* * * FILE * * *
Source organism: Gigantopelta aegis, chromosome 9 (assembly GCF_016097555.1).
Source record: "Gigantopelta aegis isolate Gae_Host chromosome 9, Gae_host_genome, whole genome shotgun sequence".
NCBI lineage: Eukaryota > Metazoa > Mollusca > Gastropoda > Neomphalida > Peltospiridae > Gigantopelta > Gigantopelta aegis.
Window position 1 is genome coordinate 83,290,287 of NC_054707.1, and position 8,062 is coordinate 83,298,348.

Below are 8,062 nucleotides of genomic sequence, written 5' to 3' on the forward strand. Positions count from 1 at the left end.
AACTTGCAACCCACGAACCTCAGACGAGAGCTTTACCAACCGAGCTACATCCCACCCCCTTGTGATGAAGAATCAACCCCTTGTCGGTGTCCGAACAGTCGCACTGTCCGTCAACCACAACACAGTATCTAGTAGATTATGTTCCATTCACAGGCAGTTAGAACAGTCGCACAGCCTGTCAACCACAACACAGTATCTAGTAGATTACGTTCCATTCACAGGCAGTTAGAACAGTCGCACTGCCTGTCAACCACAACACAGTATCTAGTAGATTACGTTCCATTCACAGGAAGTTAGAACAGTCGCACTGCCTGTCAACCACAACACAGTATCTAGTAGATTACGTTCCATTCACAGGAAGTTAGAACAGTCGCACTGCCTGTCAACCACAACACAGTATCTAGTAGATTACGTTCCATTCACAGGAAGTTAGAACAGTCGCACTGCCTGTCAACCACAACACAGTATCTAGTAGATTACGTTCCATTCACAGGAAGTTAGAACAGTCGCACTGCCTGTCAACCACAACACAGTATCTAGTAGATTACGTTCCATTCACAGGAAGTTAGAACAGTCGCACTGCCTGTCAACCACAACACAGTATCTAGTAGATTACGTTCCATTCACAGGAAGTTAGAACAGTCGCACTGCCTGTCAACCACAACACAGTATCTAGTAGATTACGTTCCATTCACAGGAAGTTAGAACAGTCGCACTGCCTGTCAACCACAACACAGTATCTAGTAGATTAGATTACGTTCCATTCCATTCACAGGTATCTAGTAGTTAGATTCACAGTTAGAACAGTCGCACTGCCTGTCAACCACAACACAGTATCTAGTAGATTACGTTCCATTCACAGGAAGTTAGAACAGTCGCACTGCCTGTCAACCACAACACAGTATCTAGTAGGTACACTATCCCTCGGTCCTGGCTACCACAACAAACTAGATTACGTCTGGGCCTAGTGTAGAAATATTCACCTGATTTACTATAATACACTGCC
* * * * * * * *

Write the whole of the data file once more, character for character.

Source organism: Gigantopelta aegis, chromosome 9 (assembly GCF_016097555.1).
Source record: "Gigantopelta aegis isolate Gae_Host chromosome 9, Gae_host_genome, whole genome shotgun sequence".
NCBI lineage: Eukaryota > Metazoa > Mollusca > Gastropoda > Neomphalida > Peltospiridae > Gigantopelta > Gigantopelta aegis.
Window position 1 is genome coordinate 83,290,287 of NC_054707.1, and position 8,062 is coordinate 83,298,348.

Below are 8,062 nucleotides of genomic sequence, written 5' to 3' on the forward strand. Positions count from 1 at the left end.
AACTTGCAACCCACGAACCTCAGACGAGAGCTTTACCAACCGAGCTACATCCCACCCCCTTGTGATGAAGAATCAACCCCTTGTCGGTGTCCGAACAGTCGCACTGTCCGTCAACCACAACACAGTATCTAGTAGATTATGTTCCATTCACAGGCAGTTAGAACAGTCGCACAGCCTGTCAACCACAACACAGTATCTAGTAGATTACGTTCCATTCACAGGCAGTTAGAACAGTCGCACTGCCTGTCAACCACAACACAGTATCTAGTAGATTACGTTCCATTCACAGGAAGTTAGAACAGTCGCACTGCCTGTCAACCACAACACAGTATCTAGTAGATTACGTTCCATTCACAGGAAGTTAGAACAGTCGCACTGCCTGTCAACCACAACACAGTATCTAGTAGATTACGTTCCATTCACAGGAAGTTAGAACAGTCGCACTGCCTGTCAACCACAACACAGTATCTAGTAGATTACGTTCCATTCACAGGAAGTTAGAACAGTCGCACTGCCTGTCAACCACAACACAGTATCTAGTAGATTACGTTCCATTCACAGGAAGTTAGAACAGTCGCACTGCCTGTCAACCACAACACAGTATCTAGTAGATTACGTTCCATTCACAGGAAGTTAGAACAGTCGCACTGCCTGTCAACCACAACACAGTATCTAGTAGATTACGTTCCATTCACAGGAAGTTAGAACAGTCGCACTGCCTGTCAACCACAACACAGTATCTAGTAGATTAGATTACGTTCCATTCCATTCACAGGTATCTAGTAGTTAGATTCACAGTTAGAACAGTCGCACTGCCTGTCAACCACAACACAGTATCTAGTAGATTACGTTCCATTCACAGGAAGTTAGAACAGTCGCACTGCCTGTCAACCACAACACAGTATCTAGTAGGTACACTATCCCTCGGTCCTGGCTACCACAACAAACTAGATTACGTCTGGGCCTAGTGTAGAAATATTCACCTGATTTACTATAATACACTGCC